When our son Aarav was born, our friends who were well-acquainted with our love of travel told us to slow down until he grew up. But we were travel junkies. We wouldn’t let having a child keep us away from our next fix. Besides, traveling is awesome, and we wanted to share this passion with our son. We knew that for our son’s sake and our own, it was necessary to introduce him to travel as early as possible.
So when we decided to travel with a four-month-old, we knew not to expect smooth sailing. His first flight was rocky. But we learned. And with each trip we take, we learn even more. Though Aarav has now been on over 70 flights, we’re still learning. However, one thing we know for sure is that there’s no substitute for proper preparation. In the spirit of helping you prepare for flying with an infant, here are a few of our favorite tips for flying with a baby.
We love traveling, and so does our son. Well, considering that he was only four-months-old when he went on his first flight, he hardly had a choice. He didn’t choose the travel life. The travel life chose him. His first flight was not easy, but we never expected it to be easy. Like any parent flying on a plane with a newborn, we were terrified. But we decided to go anyway.
If you enjoy traveling, it’s essential to make it a habit early on during your child’s life, both for your sake and your child’s. And no matter how long or short the flight, it’s best to be prepared. Here are a few things we’ve learned about flying with a newborn on a plane. Though they can’t guarantee you a hiccup-free trip, they’ll certainly help your flight be more enjoyable.
As parents who have traveled with our toddler for 9 months straight, taking 39 different flights around the world, we can’t help but notice when there are parents attempting flying with kids for the first time. It’s easy to spot the newbies: there is a sense of panic before boarding, their children are hungry, and they are not not working as a team.
Don’t get us wrong — Aarav has had his tantrums and we have certainly had our moments. But with all of the trips we have taken, we now know what to do, and what not to do when flying with kids.
Finding and booking reputable private tours can be especially daunting when you are going to a new and unfamiliar city or country. When you don’t have recommendations from friends and all you can do is search, how can you find good private tours (including transportation), not to mention get the best rates?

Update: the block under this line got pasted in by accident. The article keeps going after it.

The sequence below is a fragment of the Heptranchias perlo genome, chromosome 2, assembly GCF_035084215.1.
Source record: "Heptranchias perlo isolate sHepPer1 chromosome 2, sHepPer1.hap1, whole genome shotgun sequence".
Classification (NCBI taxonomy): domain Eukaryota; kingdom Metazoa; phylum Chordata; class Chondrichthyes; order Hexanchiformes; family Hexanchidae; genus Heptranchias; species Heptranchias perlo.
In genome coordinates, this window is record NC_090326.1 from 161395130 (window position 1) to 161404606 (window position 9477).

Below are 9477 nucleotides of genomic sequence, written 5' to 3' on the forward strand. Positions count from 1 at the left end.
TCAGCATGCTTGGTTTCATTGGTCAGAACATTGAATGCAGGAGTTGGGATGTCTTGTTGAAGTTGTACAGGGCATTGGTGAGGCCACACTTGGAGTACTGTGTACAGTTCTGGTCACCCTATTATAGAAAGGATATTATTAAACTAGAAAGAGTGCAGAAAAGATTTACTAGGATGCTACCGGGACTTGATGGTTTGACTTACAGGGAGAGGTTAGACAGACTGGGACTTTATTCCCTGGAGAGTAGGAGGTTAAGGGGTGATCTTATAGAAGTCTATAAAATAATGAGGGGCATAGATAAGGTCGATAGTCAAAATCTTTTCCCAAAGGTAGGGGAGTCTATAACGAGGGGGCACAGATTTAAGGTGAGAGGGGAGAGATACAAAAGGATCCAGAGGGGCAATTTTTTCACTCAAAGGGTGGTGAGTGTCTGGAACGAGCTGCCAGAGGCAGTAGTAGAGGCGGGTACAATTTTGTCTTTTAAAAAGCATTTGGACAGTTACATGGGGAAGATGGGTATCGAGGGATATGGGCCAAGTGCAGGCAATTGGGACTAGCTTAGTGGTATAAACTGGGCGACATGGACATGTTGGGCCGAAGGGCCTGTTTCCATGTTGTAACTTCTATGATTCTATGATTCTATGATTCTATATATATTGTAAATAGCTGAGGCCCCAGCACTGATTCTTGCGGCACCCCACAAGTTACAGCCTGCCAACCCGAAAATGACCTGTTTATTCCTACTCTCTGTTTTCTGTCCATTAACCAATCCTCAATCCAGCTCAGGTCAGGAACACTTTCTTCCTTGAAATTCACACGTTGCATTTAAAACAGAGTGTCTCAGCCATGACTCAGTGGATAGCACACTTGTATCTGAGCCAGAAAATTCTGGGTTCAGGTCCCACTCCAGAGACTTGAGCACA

We love traveling by train, especially long distance. If we had to pick our favorite mode of getting around, we’d pick train travel in a heartbeat. We find it to be far more comfortable than plane, bus, or even car rides; there’s more space to get up and walk around, and no turbulence you have to deal with! Most trains get you where you need to go pretty fast, yet there’s also ample opportunity to look out your window and take in the scenery.
When you’re in a foreign country or an unfamiliar city, it’s important to be ready for anything. For example, you may wish to take a short trip by bus, either as part of a tour or simply to get around town. Bus travel with a child has its perks, including affordability, but also significant drawbacks—especially when you’re traveling in a bus with a toddler.
Over nearly nine months of international travel with our 2-year old, we obviously took our fair share of flights—roughly 40, if you’re keeping score. But we spent plenty of time in the car, as well, renting vehicles in several different cities and exploring our surroundings via automobile, always with our little man in tow. (We also had several tour guides who carted us around, so our experience in this regard was quite varied.)
Yes, it’s vacation time… nope just kidding. You are a parent traveling with a child. It’s an 18 hour long flight, jet lag, screaming toddlers, judgy passengers, non-helpful flight attendant and bad airline food. It feel likes the halloween version of vacation.
Trust us, we know how you feel and it’s really not that bad and in this post we have some tried and tested tips for you. By the time our son was two and a half, he’d already been on 40 international flights with us, spanning some 19 different airlines. So, we have some decent experience—and in this blog, we’re going to share a few of the lessons we learned along the way. (We’ve also embedded a few links to some favorite products for air travel, so that you can click and buy them instantly.)